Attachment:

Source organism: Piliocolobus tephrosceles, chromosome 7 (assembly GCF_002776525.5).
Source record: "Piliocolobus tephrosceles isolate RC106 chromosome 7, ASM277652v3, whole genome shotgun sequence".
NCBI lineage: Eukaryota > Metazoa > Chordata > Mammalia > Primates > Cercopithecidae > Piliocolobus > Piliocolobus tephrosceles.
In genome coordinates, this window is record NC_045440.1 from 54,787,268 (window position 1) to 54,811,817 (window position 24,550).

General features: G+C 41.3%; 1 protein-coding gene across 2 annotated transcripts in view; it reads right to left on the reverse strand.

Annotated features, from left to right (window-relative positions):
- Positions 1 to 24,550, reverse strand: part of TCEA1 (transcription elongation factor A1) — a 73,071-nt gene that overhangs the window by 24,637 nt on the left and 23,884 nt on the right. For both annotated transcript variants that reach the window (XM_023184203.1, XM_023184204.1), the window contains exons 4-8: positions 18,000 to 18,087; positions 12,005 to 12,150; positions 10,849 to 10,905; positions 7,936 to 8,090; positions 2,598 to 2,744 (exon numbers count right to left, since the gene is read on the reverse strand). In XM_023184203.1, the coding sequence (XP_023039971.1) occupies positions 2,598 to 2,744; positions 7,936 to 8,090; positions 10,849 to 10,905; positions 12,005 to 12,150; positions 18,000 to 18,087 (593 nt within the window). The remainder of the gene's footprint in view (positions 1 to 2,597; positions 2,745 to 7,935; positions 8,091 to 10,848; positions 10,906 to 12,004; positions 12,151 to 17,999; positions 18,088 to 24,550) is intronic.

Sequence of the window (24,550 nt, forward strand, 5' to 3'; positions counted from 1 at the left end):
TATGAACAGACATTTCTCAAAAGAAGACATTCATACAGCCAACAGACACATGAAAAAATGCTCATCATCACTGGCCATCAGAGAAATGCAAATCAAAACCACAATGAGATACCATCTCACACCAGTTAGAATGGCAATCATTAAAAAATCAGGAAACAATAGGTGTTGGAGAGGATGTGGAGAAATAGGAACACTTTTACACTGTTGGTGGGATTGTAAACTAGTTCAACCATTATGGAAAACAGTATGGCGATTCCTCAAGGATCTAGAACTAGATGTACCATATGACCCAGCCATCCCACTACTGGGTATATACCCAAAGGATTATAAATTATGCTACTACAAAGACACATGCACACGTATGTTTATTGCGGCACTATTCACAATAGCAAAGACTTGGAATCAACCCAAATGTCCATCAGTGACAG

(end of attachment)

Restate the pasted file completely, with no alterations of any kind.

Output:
Source organism: Piliocolobus tephrosceles, chromosome 7 (assembly GCF_002776525.5).
Source record: "Piliocolobus tephrosceles isolate RC106 chromosome 7, ASM277652v3, whole genome shotgun sequence".
NCBI lineage: Eukaryota > Metazoa > Chordata > Mammalia > Primates > Cercopithecidae > Piliocolobus > Piliocolobus tephrosceles.
In genome coordinates, this window is record NC_045440.1 from 54,787,268 (window position 1) to 54,811,817 (window position 24,550).

General features: G+C 41.3%; 1 protein-coding gene across 2 annotated transcripts in view; it reads right to left on the reverse strand.

Annotated features, from left to right (window-relative positions):
- Positions 1 to 24,550, reverse strand: part of TCEA1 (transcription elongation factor A1) — a 73,071-nt gene that overhangs the window by 24,637 nt on the left and 23,884 nt on the right. For both annotated transcript variants that reach the window (XM_023184203.1, XM_023184204.1), the window contains exons 4-8: positions 18,000 to 18,087; positions 12,005 to 12,150; positions 10,849 to 10,905; positions 7,936 to 8,090; positions 2,598 to 2,744 (exon numbers count right to left, since the gene is read on the reverse strand). In XM_023184203.1, the coding sequence (XP_023039971.1) occupies positions 2,598 to 2,744; positions 7,936 to 8,090; positions 10,849 to 10,905; positions 12,005 to 12,150; positions 18,000 to 18,087 (593 nt within the window). The remainder of the gene's footprint in view (positions 1 to 2,597; positions 2,745 to 7,935; positions 8,091 to 10,848; positions 10,906 to 12,004; positions 12,151 to 17,999; positions 18,088 to 24,550) is intronic.

Sequence of the window (24,550 nt, forward strand, 5' to 3'; positions counted from 1 at the left end):
TATGAACAGACATTTCTCAAAAGAAGACATTCATACAGCCAACAGACACATGAAAAAATGCTCATCATCACTGGCCATCAGAGAAATGCAAATCAAAACCACAATGAGATACCATCTCACACCAGTTAGAATGGCAATCATTAAAAAATCAGGAAACAATAGGTGTTGGAGAGGATGTGGAGAAATAGGAACACTTTTACACTGTTGGTGGGATTGTAAACTAGTTCAACCATTATGGAAAACAGTATGGCGATTCCTCAAGGATCTAGAACTAGATGTACCATATGACCCAGCCATCCCACTACTGGGTATATACCCAAAGGATTATAAATTATGCTACTACAAAGACACATGCACACGTATGTTTATTGCGGCACTATTCACAATAGCAAAGACTTGGAATCAACCCAAATGTCCATCAGTGACAG